Illinois Senate proposal would tax home repairs

Illinois Senate proposal would tax home repairs

Members of the home building industry say Senate Bill 9’s tax on home repairs would fall hardest on Illinois’ middle-class and senior residents.

An amendment to a bill currently sitting in the Illinois Senate would add another tax: this time, on home repairs. The legislation, Senate Bill 9, was one of the revenue-grabbing components of the so-called “grand bargain” budget proposal. The amendments to SB 9 contain a large package of new taxes and tax hikes, including taxes on internet streaming services such as Netflix, laundry services, landscaping, manicures and a host of other services and products.

Sponsored by state Sen. Toi Hutchinson, D-Olympia Fields, SB 9 and its subsequent amendments have gained considerable support among the Senate leadership of both parties, but have not yet gained enough support from rank-and-file senators.

Industry experts have voiced concern over the proposal, citing it as convoluted, hard to enforce and overly expensive. The Home Builders Association of Illinois opposes Hutchinson’s proposed tax and claims that it would cost 521 jobs, $47 million in reduced home repair and maintenance work, and a nearly $8 million reduction in revenue for state and local coffers.

Home Builders Association Vice President Bill Ward claimed the bill would hurt senior citizens and lower income residents.

“Senior citizens and other homeowners on limited income will be forced to forego needed repair work on their homes,” Ward said.

“Homes hit by fire and storm damage will be the hardest hit by this tax,” Ward said, according to The State Journal-Register. “On $20,000 damage to a home, the tax will amount to $1,250 in home repair work.”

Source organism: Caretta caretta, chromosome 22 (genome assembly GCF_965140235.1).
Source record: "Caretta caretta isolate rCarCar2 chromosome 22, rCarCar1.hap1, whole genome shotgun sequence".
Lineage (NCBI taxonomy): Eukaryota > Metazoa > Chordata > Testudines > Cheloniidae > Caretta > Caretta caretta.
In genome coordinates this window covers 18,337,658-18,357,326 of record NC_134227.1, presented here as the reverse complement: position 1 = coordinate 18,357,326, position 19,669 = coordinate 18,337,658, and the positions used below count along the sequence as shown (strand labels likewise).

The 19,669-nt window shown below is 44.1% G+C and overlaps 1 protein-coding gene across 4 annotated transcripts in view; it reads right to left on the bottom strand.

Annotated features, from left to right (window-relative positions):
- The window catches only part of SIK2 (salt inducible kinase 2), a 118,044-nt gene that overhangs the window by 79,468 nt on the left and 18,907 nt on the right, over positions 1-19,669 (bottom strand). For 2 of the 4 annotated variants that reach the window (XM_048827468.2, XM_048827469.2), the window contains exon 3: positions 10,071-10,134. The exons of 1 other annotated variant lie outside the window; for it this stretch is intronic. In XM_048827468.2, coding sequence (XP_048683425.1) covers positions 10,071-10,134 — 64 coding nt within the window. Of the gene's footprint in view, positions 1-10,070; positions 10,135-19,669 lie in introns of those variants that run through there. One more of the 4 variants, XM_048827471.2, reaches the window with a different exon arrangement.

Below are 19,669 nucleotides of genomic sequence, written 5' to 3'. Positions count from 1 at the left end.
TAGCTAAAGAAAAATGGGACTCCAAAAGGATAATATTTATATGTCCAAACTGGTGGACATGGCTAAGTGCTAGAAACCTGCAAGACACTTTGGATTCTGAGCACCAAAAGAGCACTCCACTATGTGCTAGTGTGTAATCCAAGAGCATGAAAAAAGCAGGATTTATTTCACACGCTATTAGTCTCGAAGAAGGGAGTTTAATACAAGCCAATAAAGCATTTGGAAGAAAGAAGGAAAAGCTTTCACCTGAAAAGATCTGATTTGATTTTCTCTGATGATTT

Hutchinson’s proposed tax on home repairs would be yet another cost for Illinois’ middle class. Illinois homeowners already pay some of the highest property taxes in the country and carry one of the most expensive overall tax burdens in the nation.

The last thing homeowners need is a new tax on a basic service. And like property taxes, a tax on home repairs would also hurt senior citizens in Illinois, many of whom live on a fixed income.

The proposed home repair tax would also serve as yet another disincentive for buying a home in Illinois. The Land of Lincoln is undergoing a severe out-migration crisis, especially among prime working-age residents. From July 2015 to July 2016, Illinois’ population contracted by 37,500 residents due to out-migration, giving the Prairie State the worst population loss in the country. High taxes around home ownership such as property taxes and Hutchinson’s proposed home repair tax serve as further discouragement for people seeking to put down roots in Illinois. A poll released in October 2016 by the Paul Simon Public Policy Institute showed that nearly half of Illinois residents wanted to leave the state, and of those who wanted to leave, taxes were the No. 1 reason.

Though currently shelved in the Senate Assignments Committee, SB 9’s amendments, with its slew of new taxes and tax hikes, is by no means off the table. Many in Springfield would like to see the tax-laden proposal become law, eager for fresh revenue to feed the state’s cost drivers. SB 9 and all its tax hikes should be thrown out for good, and lawmakers should embrace taxpayer-friendly reforms that will actually encourage people to live, work and retire in Illinois.

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